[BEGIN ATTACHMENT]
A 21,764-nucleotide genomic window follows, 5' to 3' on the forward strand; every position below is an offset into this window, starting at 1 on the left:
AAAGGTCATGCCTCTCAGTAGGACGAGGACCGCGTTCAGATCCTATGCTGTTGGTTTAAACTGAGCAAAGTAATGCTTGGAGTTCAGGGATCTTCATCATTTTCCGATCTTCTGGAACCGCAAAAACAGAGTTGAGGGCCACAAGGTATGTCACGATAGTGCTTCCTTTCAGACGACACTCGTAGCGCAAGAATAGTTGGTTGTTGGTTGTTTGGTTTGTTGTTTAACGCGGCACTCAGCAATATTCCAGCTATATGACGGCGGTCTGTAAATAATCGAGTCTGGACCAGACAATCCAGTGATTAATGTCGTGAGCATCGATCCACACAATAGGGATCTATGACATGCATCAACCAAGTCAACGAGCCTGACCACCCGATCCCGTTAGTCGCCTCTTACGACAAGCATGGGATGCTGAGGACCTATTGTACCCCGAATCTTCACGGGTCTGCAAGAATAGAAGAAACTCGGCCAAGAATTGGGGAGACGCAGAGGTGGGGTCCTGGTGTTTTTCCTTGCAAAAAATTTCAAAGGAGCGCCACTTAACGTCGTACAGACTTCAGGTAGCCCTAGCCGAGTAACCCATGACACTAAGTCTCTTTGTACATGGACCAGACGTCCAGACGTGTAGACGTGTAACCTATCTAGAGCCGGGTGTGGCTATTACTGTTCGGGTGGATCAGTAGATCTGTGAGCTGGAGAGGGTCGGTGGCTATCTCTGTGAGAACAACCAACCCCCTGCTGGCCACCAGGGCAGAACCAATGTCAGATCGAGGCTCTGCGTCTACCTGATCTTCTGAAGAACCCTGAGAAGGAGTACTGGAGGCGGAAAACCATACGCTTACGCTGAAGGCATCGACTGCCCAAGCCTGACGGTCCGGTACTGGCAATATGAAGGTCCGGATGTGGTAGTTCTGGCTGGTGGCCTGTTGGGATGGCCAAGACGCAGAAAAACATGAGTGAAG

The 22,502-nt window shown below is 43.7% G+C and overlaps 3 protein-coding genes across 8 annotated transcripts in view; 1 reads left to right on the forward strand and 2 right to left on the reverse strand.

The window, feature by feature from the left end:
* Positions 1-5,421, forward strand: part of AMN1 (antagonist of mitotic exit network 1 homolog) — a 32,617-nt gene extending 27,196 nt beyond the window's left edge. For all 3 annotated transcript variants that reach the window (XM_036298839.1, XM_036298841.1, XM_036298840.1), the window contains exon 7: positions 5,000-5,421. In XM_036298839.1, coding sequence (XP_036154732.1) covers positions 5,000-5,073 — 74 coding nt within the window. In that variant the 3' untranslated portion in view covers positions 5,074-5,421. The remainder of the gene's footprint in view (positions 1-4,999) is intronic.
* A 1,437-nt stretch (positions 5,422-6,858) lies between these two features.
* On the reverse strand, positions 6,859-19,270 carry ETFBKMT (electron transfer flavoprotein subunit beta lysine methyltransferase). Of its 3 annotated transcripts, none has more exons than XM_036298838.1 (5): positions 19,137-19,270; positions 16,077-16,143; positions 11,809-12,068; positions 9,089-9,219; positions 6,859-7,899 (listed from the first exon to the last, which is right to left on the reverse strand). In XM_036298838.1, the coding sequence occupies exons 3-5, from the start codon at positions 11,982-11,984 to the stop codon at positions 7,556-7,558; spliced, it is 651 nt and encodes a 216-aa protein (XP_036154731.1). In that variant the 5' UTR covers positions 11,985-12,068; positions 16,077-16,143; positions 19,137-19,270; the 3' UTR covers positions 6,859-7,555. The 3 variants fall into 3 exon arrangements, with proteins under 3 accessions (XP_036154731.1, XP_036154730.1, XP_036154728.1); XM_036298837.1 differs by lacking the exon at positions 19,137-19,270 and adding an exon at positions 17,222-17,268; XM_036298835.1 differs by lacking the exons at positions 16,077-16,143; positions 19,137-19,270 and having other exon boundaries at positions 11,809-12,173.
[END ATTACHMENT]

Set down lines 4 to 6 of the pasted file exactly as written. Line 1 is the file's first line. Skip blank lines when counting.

The window, feature by feature from the left end:
* Positions 1-5,421, forward strand: part of AMN1 (antagonist of mitotic exit network 1 homolog) — a 32,617-nt gene extending 27,196 nt beyond the window's left edge. For all 3 annotated transcript variants that reach the window (XM_036298839.1, XM_036298841.1, XM_036298840.1), the window contains exon 7: positions 5,000-5,421. In XM_036298839.1, coding sequence (XP_036154732.1) covers positions 5,000-5,073 — 74 coding nt within the window. In that variant the 3' untranslated portion in view covers positions 5,074-5,421. The remainder of the gene's footprint in view (positions 1-4,999) is intronic.
* A 1,437-nt stretch (positions 5,422-6,858) lies between these two features.